I’ve taught my course, “The Church, the Bible and HIV,” four or five times now, and what surprises me is how few African-American students have taken the course. The course usually has a majority of white students (some even have come from other seminaries in the area) and a large percentage of whom are also LGBTQ+ students. What I find challenging about the low numbers of African American students who have taken the course is that we’re the ones who are disproportionately impacted by the disease. As African Americans, we must find a way to stop new infections. I can’t help but wonder if that low enrollment might be related in some small way to traditional understandings of sex as a taboo subject or one that has historically associated sexual expression with shame.

As you know, our newsletter is called “Sexuality: From the Seminary to the Sanctuary.” How do you help students make connections between their theological education and their practical lives and ministries?

As part of my HIV work, I have spent time learning from theologians and biblical scholars who were faculty members in South Africa. They emphasized “contextual readings” that paid close attention to the contexts in which biblical texts were written as well as the contexts in which they are being interpreted today. Since that experience, I always incorporate in my teaching the contemporary setting and the observable consequences of particular interpretations on various populations. I want students to learn that, just as those biblical texts were written to meet the needs of those historical contexts, they can and should be re-interpreted to meet the needs of our current context. I would hope that, by engaging today’s broader world in our academic readings, students would be able to make the transition from seminary to the sanctuary more easily.

Lastly, three quick-fire questions:

Book/activity/article that has had the most impact on your thinking about religion/sexuality?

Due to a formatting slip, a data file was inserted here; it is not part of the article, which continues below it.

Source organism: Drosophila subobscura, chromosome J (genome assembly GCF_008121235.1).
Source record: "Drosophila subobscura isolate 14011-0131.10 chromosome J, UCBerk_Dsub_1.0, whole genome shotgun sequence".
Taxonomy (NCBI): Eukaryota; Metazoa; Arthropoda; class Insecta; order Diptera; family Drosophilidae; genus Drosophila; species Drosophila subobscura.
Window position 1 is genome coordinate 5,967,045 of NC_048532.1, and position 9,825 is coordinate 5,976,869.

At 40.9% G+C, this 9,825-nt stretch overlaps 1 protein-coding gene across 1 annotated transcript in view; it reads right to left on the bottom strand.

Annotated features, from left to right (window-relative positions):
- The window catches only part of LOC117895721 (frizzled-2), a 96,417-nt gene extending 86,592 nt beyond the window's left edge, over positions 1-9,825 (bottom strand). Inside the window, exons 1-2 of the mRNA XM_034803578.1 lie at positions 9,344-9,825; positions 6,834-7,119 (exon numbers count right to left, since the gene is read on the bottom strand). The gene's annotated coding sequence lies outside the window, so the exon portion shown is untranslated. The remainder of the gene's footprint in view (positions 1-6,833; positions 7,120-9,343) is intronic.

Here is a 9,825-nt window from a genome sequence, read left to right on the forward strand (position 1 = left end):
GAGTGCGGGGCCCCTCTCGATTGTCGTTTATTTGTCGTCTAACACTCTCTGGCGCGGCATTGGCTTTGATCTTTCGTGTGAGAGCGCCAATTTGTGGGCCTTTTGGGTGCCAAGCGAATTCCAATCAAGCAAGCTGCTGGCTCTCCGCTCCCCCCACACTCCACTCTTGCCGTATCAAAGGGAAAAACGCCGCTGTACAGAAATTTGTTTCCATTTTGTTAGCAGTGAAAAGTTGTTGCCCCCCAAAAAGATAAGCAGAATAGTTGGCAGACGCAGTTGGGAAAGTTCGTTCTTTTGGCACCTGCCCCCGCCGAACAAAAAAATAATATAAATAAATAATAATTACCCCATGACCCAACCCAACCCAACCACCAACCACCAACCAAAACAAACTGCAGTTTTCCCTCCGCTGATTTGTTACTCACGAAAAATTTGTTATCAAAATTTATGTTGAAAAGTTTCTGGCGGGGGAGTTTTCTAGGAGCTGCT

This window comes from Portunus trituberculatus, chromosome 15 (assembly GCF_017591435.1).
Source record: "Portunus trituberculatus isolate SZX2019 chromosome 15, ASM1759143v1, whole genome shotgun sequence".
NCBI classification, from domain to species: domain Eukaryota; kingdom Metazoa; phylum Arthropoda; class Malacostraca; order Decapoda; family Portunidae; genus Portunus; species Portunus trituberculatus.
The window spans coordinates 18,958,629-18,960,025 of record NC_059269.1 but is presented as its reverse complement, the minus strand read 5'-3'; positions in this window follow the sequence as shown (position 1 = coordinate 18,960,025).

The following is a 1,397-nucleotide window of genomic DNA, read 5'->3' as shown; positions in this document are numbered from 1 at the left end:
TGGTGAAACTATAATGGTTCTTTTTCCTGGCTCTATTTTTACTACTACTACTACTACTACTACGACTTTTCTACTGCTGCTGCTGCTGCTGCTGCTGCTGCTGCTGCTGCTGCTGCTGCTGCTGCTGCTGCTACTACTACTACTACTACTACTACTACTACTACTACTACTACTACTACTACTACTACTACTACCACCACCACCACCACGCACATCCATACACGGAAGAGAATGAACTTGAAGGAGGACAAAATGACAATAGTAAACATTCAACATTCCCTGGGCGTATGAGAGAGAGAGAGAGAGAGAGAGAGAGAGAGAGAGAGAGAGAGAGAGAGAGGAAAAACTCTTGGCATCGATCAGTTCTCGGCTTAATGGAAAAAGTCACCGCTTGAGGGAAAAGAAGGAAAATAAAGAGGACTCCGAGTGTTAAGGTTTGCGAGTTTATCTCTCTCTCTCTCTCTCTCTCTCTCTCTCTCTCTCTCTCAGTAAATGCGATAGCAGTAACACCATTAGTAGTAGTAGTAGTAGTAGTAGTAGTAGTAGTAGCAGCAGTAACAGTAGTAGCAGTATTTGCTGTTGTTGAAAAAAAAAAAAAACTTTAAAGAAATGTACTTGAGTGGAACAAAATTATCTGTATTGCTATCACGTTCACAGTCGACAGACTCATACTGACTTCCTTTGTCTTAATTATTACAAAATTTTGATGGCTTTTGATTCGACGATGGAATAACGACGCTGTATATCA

My own book, Ancient Laws & Contemporary Controversies: The Need for Inclusive Biblical Interpretation, Miguel De La Torre’s book, A Lily Among the Thorns: Imagining a New Christian Sexuality and Jennifer Wright’s book, Unprotected Texts: The Bible’s Surprising Contradictions about Sex and Desire.

Favorite self-care practice?
I’ve practiced transcendental meditation since I was a college student and it has been a very important aspect of my life. It relieves stress and it helps me to stay balanced.

What are you currently reading?
Monique Moultrie’s Passionate and Pious: Religious Media and Black Women’s Sexuality.

Rev. Dr. Cheryl B. Anderson is Professor of Old Testament at Garrett-Evangelical Theological Seminary in Evanston, Illinois, and she is an ordained elder in The United Methodist Church (Baltimore-Washington Conference). She earned her doctoral degree from Vanderbilt University and, earlier in her career, she practiced law in Washington, D.C. for nearly ten years. Her current research interests involve contextual and liberationist readings of Scripture in the age of HIV and AIDS. Her publications include numerous articles and two books: Women, Ideology, and Violence: Critical Theory and the Construction of Gender in the Book of the Covenant and the Deuteronomic Law and Ancient Laws and Contemporary Controversies: The Need for Inclusive Biblical Interpretation. She has held several leadership positions with her professional association, the Society of Biblical Literature, including serving on its Council (2008–2013).

This interview was taken from a longer conversation and was edited for brevity and clarity.

The views expressed here belong to the interviewee, and the ideas within are their intellectual property. Please cite accordingly.

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Seminary Spotlight

A feature in the Religious Institute's newsletter…

Seminary Spotlight

A feature in the Religious Institute's newsletter Sexuality: From the Seminary to the Sanctuary where we explore scholarship at the intersection of religion, gender, and sexuality.

Religious Institute

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The Religious Institute is a multi-faith organization dedicated to advocating for sexual, gender, and reproductive justice in faith communities and society.

Seminary Spotlight

A feature in the Religious Institute's newsletter Sexuality: From the Seminary to the Sanctuary where we explore scholarship at the intersection of religion, gender, and sexuality.